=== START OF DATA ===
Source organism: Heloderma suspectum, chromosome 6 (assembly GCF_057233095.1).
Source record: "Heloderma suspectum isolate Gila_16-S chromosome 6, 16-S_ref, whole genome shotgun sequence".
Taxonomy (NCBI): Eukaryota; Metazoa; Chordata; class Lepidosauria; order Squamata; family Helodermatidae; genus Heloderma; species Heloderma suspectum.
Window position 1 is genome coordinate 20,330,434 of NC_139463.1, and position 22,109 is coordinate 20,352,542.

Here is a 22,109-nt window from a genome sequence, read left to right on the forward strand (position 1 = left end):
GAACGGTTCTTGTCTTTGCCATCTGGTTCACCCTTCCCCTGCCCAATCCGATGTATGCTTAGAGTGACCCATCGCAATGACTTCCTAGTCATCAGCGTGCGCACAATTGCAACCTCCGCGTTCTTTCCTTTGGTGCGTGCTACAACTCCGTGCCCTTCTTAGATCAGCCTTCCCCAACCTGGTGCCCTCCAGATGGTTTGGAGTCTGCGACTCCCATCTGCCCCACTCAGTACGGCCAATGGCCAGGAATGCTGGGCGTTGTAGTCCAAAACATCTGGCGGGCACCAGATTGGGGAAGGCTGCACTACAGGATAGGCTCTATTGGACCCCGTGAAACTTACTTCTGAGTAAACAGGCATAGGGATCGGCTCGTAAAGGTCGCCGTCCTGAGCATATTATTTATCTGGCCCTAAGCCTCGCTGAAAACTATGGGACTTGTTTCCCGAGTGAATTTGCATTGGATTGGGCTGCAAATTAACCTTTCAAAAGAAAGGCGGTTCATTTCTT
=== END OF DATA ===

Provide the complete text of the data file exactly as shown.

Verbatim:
Source organism: Heloderma suspectum, chromosome 6 (assembly GCF_057233095.1).
Source record: "Heloderma suspectum isolate Gila_16-S chromosome 6, 16-S_ref, whole genome shotgun sequence".
Taxonomy (NCBI): Eukaryota; Metazoa; Chordata; class Lepidosauria; order Squamata; family Helodermatidae; genus Heloderma; species Heloderma suspectum.
Window position 1 is genome coordinate 20,330,434 of NC_139463.1, and position 22,109 is coordinate 20,352,542.

Here is a 22,109-nt window from a genome sequence, read left to right on the forward strand (position 1 = left end):
GAACGGTTCTTGTCTTTGCCATCTGGTTCACCCTTCCCCTGCCCAATCCGATGTATGCTTAGAGTGACCCATCGCAATGACTTCCTAGTCATCAGCGTGCGCACAATTGCAACCTCCGCGTTCTTTCCTTTGGTGCGTGCTACAACTCCGTGCCCTTCTTAGATCAGCCTTCCCCAACCTGGTGCCCTCCAGATGGTTTGGAGTCTGCGACTCCCATCTGCCCCACTCAGTACGGCCAATGGCCAGGAATGCTGGGCGTTGTAGTCCAAAACATCTGGCGGGCACCAGATTGGGGAAGGCTGCACTACAGGATAGGCTCTATTGGACCCCGTGAAACTTACTTCTGAGTAAACAGGCATAGGGATCGGCTCGTAAAGGTCGCCGTCCTGAGCATATTATTTATCTGGCCCTAAGCCTCGCTGAAAACTATGGGACTTGTTTCCCGAGTGAATTTGCATTGGATTGGGCTGCAAATTAACCTTTCAAAAGAAAGGCGGTTCATTTCTT